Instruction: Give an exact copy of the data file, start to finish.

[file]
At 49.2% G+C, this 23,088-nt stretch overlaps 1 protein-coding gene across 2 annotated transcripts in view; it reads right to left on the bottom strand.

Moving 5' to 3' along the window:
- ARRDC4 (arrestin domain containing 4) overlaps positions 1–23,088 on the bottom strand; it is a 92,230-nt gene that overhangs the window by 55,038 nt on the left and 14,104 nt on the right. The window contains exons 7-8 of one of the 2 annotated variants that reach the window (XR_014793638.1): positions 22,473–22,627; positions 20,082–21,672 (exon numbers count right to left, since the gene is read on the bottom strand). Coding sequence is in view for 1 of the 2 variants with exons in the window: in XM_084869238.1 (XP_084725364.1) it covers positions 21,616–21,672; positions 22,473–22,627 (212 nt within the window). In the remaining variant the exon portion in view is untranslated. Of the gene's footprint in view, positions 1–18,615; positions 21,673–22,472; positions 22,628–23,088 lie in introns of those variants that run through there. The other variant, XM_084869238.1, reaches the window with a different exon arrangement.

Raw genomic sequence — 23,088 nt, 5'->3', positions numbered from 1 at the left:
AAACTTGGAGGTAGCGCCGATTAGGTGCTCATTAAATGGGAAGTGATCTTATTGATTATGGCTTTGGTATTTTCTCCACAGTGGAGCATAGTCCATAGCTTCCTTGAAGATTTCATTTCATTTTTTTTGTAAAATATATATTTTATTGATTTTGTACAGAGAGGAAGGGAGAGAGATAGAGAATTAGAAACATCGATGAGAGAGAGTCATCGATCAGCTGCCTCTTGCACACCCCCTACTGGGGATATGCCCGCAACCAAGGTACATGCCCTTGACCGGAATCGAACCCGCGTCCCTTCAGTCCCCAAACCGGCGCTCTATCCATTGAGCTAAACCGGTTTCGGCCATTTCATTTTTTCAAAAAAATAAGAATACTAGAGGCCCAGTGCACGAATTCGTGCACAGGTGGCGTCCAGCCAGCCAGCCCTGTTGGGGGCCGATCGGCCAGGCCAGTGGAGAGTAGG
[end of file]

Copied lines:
At 49.2% G+C, this 23,088-nt stretch overlaps 1 protein-coding gene across 2 annotated transcripts in view; it reads right to left on the bottom strand.

Moving 5' to 3' along the window:
- ARRDC4 (arrestin domain containing 4) overlaps positions 1–23,088 on the bottom strand; it is a 92,230-nt gene that overhangs the window by 55,038 nt on the left and 14,104 nt on the right. The window contains exons 7-8 of one of the 2 annotated variants that reach the window (XR_014793638.1): positions 22,473–22,627; positions 20,082–21,672 (exon numbers count right to left, since the gene is read on the bottom strand). Coding sequence is in view for 1 of the 2 variants with exons in the window: in XM_084869238.1 (XP_084725364.1) it covers positions 21,616–21,672; positions 22,473–22,627 (212 nt within the window). In the remaining variant the exon portion in view is untranslated. Of the gene's footprint in view, positions 1–18,615; positions 21,673–22,472; positions 22,628–23,088 lie in introns of those variants that run through there. The other variant, XM_084869238.1, reaches the window with a different exon arrangement.

Raw genomic sequence — 23,088 nt, 5'->3', positions numbered from 1 at the left:
AAACTTGGAGGTAGCGCCGATTAGGTGCTCATTAAATGGGAAGTGATCTTATTGATTATGGCTTTGGTATTTTCTCCACAGTGGAGCATAGTCCATAGCTTCCTTGAAGATTTCATTTCATTTTTTTTGTAAAATATATATTTTATTGATTTTGTACAGAGAGGAAGGGAGAGAGATAGAGAATTAGAAACATCGATGAGAGAGAGTCATCGATCAGCTGCCTCTTGCACACCCCCTACTGGGGATATGCCCGCAACCAAGGTACATGCCCTTGACCGGAATCGAACCCGCGTCCCTTCAGTCCCCAAACCGGCGCTCTATCCATTGAGCTAAACCGGTTTCGGCCATTTCATTTTTTCAAAAAAATAAGAATACTAGAGGCCCAGTGCACGAATTCGTGCACAGGTGGCGTCCAGCCAGCCAGCCCTGTTGGGGGCCGATCGGCCAGGCCAGTGGAGAGTAGG